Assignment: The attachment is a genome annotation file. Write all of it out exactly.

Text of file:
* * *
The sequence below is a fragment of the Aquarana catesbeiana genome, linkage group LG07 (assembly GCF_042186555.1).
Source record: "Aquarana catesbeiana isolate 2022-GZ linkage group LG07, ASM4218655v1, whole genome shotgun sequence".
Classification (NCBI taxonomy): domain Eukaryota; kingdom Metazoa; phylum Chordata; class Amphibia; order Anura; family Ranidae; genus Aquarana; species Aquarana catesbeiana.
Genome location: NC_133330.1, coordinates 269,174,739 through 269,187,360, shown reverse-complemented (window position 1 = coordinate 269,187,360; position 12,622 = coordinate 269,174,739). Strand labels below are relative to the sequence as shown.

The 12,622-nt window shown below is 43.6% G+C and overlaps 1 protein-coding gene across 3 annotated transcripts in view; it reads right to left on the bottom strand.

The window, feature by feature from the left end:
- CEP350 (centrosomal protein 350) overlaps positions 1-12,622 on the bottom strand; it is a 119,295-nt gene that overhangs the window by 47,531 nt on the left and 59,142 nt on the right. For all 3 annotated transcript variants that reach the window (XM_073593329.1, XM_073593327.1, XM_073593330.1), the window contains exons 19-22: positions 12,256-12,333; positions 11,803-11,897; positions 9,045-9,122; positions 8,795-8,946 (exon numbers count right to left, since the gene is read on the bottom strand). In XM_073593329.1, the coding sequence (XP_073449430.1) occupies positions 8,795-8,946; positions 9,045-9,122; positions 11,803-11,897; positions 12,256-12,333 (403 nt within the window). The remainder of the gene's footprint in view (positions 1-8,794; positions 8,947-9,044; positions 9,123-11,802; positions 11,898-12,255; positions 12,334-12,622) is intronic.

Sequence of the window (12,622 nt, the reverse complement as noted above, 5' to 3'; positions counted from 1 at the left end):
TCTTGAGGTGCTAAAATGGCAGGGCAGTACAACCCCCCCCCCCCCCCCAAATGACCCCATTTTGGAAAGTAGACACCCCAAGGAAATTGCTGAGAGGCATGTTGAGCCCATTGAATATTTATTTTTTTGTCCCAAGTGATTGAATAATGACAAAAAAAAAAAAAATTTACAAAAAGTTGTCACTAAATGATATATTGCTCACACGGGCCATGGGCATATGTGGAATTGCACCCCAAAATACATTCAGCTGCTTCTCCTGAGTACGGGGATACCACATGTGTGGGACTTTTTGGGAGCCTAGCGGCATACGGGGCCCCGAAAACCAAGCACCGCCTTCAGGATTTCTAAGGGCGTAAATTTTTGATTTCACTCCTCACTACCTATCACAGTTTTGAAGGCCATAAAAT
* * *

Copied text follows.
The sequence below is a fragment of the Aquarana catesbeiana genome, linkage group LG07 (assembly GCF_042186555.1).
Source record: "Aquarana catesbeiana isolate 2022-GZ linkage group LG07, ASM4218655v1, whole genome shotgun sequence".
Classification (NCBI taxonomy): domain Eukaryota; kingdom Metazoa; phylum Chordata; class Amphibia; order Anura; family Ranidae; genus Aquarana; species Aquarana catesbeiana.
Genome location: NC_133330.1, coordinates 269,174,739 through 269,187,360, shown reverse-complemented (window position 1 = coordinate 269,187,360; position 12,622 = coordinate 269,174,739). Strand labels below are relative to the sequence as shown.

The 12,622-nt window shown below is 43.6% G+C and overlaps 1 protein-coding gene across 3 annotated transcripts in view; it reads right to left on the bottom strand.

The window, feature by feature from the left end:
- CEP350 (centrosomal protein 350) overlaps positions 1-12,622 on the bottom strand; it is a 119,295-nt gene that overhangs the window by 47,531 nt on the left and 59,142 nt on the right. For all 3 annotated transcript variants that reach the window (XM_073593329.1, XM_073593327.1, XM_073593330.1), the window contains exons 19-22: positions 12,256-12,333; positions 11,803-11,897; positions 9,045-9,122; positions 8,795-8,946 (exon numbers count right to left, since the gene is read on the bottom strand). In XM_073593329.1, the coding sequence (XP_073449430.1) occupies positions 8,795-8,946; positions 9,045-9,122; positions 11,803-11,897; positions 12,256-12,333 (403 nt within the window). The remainder of the gene's footprint in view (positions 1-8,794; positions 8,947-9,044; positions 9,123-11,802; positions 11,898-12,255; positions 12,334-12,622) is intronic.

Sequence of the window (12,622 nt, the reverse complement as noted above, 5' to 3'; positions counted from 1 at the left end):
TCTTGAGGTGCTAAAATGGCAGGGCAGTACAACCCCCCCCCCCCCCCCAAATGACCCCATTTTGGAAAGTAGACACCCCAAGGAAATTGCTGAGAGGCATGTTGAGCCCATTGAATATTTATTTTTTTGTCCCAAGTGATTGAATAATGACAAAAAAAAAAAAAATTTACAAAAAGTTGTCACTAAATGATATATTGCTCACACGGGCCATGGGCATATGTGGAATTGCACCCCAAAATACATTCAGCTGCTTCTCCTGAGTACGGGGATACCACATGTGTGGGACTTTTTGGGAGCCTAGCGGCATACGGGGCCCCGAAAACCAAGCACCGCCTTCAGGATTTCTAAGGGCGTAAATTTTTGATTTCACTCCTCACTACCTATCACAGTTTTGAAGGCCATAAAAT